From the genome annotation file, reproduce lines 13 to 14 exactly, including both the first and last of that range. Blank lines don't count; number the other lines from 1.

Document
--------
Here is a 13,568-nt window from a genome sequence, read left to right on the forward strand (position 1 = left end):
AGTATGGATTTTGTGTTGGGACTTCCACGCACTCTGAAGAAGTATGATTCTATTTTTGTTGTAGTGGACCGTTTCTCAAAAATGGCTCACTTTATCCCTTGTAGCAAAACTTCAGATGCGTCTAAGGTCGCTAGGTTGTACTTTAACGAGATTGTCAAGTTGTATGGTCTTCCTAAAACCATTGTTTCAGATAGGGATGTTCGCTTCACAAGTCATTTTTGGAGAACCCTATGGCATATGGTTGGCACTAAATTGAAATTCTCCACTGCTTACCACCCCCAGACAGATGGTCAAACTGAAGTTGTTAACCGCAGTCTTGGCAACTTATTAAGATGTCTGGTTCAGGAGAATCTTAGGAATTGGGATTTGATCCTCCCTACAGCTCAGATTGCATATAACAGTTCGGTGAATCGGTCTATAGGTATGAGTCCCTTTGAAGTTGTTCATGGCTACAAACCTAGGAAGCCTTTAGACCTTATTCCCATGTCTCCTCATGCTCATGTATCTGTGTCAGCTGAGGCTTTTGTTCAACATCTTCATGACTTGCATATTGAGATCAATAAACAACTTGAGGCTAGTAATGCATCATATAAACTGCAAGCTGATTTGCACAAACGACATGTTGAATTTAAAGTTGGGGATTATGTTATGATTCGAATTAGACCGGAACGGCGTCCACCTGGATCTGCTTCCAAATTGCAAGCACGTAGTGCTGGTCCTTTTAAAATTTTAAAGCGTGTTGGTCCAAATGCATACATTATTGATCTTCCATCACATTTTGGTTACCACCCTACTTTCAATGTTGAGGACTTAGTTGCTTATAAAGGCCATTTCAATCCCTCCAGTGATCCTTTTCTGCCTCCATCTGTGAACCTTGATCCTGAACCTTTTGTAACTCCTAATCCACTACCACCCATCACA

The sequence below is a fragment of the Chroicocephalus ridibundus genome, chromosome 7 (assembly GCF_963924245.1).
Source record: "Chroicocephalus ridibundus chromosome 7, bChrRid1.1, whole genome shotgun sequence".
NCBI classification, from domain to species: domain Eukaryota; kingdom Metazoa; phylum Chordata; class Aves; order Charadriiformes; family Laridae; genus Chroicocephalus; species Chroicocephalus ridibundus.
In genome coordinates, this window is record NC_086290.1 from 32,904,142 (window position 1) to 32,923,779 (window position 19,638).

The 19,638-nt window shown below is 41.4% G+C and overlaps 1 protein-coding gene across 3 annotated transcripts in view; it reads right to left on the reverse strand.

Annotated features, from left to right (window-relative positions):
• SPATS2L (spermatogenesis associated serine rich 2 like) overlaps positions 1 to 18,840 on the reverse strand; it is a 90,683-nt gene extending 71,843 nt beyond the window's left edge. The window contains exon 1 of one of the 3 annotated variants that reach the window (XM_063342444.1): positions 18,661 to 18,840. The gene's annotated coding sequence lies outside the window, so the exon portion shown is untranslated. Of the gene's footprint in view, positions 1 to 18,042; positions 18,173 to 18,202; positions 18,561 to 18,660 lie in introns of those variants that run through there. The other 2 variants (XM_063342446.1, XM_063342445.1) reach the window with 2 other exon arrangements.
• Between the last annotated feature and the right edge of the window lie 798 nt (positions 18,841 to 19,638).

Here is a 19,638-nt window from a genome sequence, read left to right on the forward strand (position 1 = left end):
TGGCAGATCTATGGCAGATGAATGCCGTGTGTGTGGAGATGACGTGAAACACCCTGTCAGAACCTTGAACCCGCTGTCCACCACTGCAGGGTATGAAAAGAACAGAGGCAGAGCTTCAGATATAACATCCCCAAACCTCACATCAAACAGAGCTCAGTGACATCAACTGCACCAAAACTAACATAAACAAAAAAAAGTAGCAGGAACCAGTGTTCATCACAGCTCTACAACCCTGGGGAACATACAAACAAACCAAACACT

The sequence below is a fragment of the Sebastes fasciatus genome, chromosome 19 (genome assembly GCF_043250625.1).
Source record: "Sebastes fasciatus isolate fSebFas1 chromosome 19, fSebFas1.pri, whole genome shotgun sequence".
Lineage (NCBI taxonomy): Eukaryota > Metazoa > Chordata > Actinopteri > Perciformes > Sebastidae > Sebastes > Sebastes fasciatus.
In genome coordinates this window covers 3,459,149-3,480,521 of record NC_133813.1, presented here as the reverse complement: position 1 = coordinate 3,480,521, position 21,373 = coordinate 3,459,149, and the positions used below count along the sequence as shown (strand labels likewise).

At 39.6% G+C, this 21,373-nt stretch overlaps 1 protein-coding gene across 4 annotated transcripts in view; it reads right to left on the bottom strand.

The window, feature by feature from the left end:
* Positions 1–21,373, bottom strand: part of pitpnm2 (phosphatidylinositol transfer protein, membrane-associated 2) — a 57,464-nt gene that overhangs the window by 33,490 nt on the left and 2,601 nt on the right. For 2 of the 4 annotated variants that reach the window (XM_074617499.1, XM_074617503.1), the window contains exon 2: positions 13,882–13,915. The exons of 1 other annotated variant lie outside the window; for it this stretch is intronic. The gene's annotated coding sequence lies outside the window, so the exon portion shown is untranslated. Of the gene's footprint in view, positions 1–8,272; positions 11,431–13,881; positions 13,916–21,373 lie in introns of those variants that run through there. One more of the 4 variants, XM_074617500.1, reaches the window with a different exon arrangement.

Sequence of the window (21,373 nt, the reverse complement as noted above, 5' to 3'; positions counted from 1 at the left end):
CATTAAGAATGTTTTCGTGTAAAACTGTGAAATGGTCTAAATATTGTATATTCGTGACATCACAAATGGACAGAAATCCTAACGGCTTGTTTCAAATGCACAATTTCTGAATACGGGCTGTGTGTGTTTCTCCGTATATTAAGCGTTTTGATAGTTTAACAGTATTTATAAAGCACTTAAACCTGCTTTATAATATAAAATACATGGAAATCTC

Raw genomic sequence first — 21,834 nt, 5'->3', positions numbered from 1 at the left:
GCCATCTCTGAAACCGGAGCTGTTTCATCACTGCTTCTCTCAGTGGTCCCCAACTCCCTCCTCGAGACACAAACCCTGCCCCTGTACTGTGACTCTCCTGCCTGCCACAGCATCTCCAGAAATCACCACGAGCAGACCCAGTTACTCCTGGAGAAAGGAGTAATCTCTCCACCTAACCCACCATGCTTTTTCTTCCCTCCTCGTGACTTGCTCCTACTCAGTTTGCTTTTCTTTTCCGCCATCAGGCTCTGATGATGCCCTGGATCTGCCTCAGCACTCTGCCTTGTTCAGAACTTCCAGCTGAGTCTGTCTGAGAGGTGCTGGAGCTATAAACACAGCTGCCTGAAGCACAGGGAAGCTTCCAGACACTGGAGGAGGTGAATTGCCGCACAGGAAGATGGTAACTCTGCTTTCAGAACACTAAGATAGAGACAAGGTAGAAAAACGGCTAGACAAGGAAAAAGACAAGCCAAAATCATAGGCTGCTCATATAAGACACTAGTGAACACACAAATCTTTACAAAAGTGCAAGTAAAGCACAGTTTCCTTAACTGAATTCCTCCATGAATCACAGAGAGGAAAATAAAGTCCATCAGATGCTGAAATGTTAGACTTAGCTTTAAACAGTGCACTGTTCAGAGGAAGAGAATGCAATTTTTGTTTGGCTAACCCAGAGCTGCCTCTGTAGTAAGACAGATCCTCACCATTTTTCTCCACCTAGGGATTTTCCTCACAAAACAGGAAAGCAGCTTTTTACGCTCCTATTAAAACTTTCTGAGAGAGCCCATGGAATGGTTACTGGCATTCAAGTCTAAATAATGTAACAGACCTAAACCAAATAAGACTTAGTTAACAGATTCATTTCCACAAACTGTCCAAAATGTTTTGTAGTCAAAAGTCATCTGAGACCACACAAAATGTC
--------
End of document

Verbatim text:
The sequence below is a fragment of the Sebastes fasciatus genome, chromosome 19 (genome assembly GCF_043250625.1).
Source record: "Sebastes fasciatus isolate fSebFas1 chromosome 19, fSebFas1.pri, whole genome shotgun sequence".